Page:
Meet Autumn Hoverter, MS, RD, CD


We asked Autumn to share some information about herself and her experience as a dietician. 

Why did you choose a career in nutrition?

As with so many practitioners in natural health, I decided to go into nutritional counseling because of my own health struggles. I spent 10 years battling with the ups and downs of irritable bowel syndrome, progressively losing weight, becoming sicker and sicker, until I finally figured out that I was gluten-intolerant. Once I started avoiding gluten, 95% of my symptoms suddenly disappeared, and this inspired me to help others optimize their health through diet and lifestyle.

What kind of success have you seen in your patients?

I do a lot of work with food intolerance and allergies. Patient after patient is coming back to me—months after pursuing food sensitivity testing—and telling me how amazing they feel now that they're avoiding the foods they previously ate. For some, their diarrhea, bloating or (Gastroesophageal reflux disease) GERD has disappeared. For others, they're no longer muzzy-headed or their joint aches have decreased significantly. Recently, a patient who works at a coffee company came to me with ill-defined symptoms, some stomach upset, headaches, muscle aches, fatigue and trouble losing weight. We did the testing and she came back sensitive to coffee, among other foods. She started avoiding all the reactive foods and immediately noted a marked decrease in ALL her symptoms. One day she accidentally drank some coffee and started to get tightening in her chest and a pounding headache, proving to herself that she truly WAS sensitive to coffee and needed to avoid it in order to feel completely healthy.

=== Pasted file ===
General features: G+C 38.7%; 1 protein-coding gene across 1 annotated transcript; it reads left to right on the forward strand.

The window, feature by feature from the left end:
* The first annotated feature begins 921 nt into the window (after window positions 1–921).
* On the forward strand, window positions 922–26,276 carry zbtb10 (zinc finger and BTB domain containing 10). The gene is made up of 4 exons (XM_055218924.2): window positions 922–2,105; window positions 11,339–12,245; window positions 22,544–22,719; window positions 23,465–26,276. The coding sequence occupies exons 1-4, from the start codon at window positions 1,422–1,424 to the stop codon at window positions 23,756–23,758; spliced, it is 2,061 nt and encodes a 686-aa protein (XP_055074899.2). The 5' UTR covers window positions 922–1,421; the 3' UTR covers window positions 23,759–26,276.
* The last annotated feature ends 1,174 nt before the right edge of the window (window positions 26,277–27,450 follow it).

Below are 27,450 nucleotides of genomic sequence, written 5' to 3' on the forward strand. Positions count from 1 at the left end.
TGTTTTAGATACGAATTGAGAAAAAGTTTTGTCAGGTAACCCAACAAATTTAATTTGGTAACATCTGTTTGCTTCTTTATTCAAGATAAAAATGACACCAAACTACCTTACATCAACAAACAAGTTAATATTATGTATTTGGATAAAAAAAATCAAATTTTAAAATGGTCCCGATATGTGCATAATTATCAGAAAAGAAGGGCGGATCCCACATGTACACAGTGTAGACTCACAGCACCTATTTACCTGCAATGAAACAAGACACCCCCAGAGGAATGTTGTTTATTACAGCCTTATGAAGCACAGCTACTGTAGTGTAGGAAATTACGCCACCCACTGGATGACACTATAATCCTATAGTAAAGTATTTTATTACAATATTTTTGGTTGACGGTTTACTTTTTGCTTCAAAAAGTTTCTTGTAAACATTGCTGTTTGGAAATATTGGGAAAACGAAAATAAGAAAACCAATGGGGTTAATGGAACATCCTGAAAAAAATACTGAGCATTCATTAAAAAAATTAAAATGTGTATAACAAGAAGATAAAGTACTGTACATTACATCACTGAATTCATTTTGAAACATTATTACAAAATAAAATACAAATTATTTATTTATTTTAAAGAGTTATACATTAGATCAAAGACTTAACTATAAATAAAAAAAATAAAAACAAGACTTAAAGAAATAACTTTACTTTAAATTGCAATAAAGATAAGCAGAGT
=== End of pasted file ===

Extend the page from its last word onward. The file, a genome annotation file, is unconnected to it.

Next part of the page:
Are there common myths about health and nutrition?

I think the most common misperception about nutrition is that there's one correct way to eat, one cure-all supplement. If we think of all the hundreds of cultures in the world, we come up with a hundred different ways to eat. In India many people are vegetarian, while Eskimos traditionally eat a lot of fat and meat, yet both peoples are essentially healthy. Each person needs to decide, based on how they feel physically, mentally, and emotionally, what foods work best for their body. Stop worrying about the latest fad diet, supplement, or "superfood."

What are some of your other interests?

Outside of nutrition, though not that far removed, I love to shop for food, read food magazines, and cook! I also love hiking and cuddling with my dog, Duncan the dastardly dachshund. I adore reading and movies, and my favorite Sunday activity is sitting at Miro, drinking tea with my husband.


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